When Ehsan Sabaghian G’20 explains the complexity of the electric grid, he emphasizes an aspect that particularly fascinates him: the social side. “Society and technology shape one another. Technology doesn’t exist in a vacuum—it’s always embedded in culture. How it is adopted, used and developed depends on how it’s perceived,” he says.
Sabaghian, a doctoral candidate in Syracuse University’s School of Information Studies (iSchool), focuses on helping organizations and communities integrate information technologies into the electric system for a more efficient, reliable and resilient energy grid. Some of Sabaghian’s work aims to help electric utility companies adapt the massive grid infrastructure—which evolved over more than 100 years of piecemeal expansion and change—to new circumstances posed by emerging distributed energy resources like rooftop solar panels or “smart” thermostats. Other research explores social and cultural issues surrounding energy use.
Finding an Intellectual Home
Sabaghian’s interests in technology and its role in society stem from childhood. He was born and raised in Tehran, Iran, and his mother, a schoolteacher, encouraged his intellectual curiosity—even providing him one of the earliest models of computer available for general use, the famous Commodore 64. Growing up, Sabaghian read copiously, preferring books on history and social movements that changed the course of nations and cultures. It was in Iran that Sabaghian first encountered writings by iSchool professor Steve Sawyer and was introduced to theories that describe the interrelatedness of technical and social systems.
Soon after earning a bachelor’s degree and his first master’s in information systems in Tehran, Sabaghian began researching graduate programs in the United States. Syracuse University stood out from the beginning. “Syracuse has the original iSchool—the first of its kind established in the country. It is the most well-developed and broad program,” he says. But what really impressed him was the welcoming culture, which he sensed on his visit to campus. “I felt it immediately. Everyone was so warm and open,” he says. “I knew I was among friends, and I knew this is where I wanted to be.”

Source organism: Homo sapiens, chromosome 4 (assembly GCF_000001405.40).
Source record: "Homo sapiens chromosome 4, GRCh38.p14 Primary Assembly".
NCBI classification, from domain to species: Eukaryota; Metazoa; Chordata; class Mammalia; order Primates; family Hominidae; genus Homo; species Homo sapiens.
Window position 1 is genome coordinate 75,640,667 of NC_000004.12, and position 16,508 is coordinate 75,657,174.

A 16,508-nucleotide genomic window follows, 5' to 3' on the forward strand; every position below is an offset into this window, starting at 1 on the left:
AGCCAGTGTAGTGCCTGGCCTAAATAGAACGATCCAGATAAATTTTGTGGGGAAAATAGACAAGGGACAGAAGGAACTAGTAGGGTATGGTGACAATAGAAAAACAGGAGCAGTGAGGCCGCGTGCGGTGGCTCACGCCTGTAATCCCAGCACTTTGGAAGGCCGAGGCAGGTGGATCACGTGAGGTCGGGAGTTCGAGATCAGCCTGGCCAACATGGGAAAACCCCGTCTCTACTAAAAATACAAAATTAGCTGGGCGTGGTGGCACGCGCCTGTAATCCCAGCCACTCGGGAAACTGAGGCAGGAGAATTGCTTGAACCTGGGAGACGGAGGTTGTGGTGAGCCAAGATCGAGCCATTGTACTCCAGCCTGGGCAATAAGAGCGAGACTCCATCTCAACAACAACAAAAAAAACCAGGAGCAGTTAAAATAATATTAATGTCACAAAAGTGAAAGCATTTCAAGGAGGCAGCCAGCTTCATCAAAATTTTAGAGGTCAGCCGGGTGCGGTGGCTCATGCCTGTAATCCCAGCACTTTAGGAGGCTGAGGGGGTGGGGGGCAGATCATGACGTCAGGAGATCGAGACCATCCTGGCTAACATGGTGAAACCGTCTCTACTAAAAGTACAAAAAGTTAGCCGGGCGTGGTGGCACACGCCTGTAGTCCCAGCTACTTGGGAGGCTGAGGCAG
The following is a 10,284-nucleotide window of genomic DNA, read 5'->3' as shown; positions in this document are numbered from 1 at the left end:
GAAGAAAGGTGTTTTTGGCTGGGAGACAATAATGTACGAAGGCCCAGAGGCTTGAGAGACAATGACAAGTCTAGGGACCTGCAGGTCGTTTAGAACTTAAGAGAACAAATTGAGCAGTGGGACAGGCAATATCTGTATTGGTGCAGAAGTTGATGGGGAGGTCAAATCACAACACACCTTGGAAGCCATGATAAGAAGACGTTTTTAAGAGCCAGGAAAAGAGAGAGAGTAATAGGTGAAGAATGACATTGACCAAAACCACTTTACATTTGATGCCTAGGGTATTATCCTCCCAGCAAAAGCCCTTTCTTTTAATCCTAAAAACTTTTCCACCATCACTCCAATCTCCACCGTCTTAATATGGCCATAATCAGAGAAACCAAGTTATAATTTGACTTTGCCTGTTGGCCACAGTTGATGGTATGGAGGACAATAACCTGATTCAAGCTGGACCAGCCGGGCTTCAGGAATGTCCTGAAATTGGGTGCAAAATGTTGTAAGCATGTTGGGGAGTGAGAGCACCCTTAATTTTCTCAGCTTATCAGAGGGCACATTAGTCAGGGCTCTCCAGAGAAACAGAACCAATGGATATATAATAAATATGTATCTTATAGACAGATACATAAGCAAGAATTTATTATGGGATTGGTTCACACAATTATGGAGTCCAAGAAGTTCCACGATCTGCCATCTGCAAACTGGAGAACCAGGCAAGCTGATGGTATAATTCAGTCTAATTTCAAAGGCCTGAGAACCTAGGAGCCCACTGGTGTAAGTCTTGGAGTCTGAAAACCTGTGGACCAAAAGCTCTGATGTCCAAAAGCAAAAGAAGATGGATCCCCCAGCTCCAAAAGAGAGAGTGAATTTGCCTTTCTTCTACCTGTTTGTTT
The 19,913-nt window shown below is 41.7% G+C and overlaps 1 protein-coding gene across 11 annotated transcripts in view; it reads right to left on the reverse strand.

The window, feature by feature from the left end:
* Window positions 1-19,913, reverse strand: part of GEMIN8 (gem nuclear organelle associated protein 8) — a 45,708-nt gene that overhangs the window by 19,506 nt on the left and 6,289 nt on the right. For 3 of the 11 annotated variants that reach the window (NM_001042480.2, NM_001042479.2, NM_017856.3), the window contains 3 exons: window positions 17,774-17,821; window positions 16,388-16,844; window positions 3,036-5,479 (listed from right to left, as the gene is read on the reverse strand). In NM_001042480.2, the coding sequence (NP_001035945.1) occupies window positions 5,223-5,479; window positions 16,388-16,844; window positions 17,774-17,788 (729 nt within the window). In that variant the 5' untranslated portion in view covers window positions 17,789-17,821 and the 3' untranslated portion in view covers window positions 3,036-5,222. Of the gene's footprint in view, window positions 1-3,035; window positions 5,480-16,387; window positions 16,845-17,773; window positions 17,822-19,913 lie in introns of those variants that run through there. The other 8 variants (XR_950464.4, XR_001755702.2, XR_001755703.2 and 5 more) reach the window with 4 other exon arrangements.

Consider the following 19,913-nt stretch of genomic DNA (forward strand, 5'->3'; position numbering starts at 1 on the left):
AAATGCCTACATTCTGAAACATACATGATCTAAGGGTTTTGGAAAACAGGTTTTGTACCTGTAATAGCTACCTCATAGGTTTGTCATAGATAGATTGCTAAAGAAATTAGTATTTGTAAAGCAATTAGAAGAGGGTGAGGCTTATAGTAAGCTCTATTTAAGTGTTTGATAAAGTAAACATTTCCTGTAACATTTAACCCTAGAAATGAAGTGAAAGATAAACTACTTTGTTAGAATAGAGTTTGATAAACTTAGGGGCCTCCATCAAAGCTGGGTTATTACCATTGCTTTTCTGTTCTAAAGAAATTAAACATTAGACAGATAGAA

At Syracuse University, Sabaghian contributed to projects in the iSchool’s Smart Grid Research Center, where researchers from across the University engage in multidisciplinary study of the modernization of the electric grid. For a National Science Foundation-funded project led by Professor Jason Dedrick, Sabaghian worked with a team to develop a model for collaborative energy generation and use for a community in Texas. The goal was to help households shift their energy use to more renewable sources. The challenge, Sabaghian explains, is that “for people to see results in the form of savings on their bill or meaningful environmental impact, they have to work collectively. Behavioral changes in electricity use must happen at community scale.” The model Sabaghian and his team developed pools the savings from individual households, creating a fund available for projects of communitywide benefit. In part, the model tests whether collectively generated rewards, and systems designed in collaboration with the communities they intend to serve, might inspire increased use of power-saving technologies.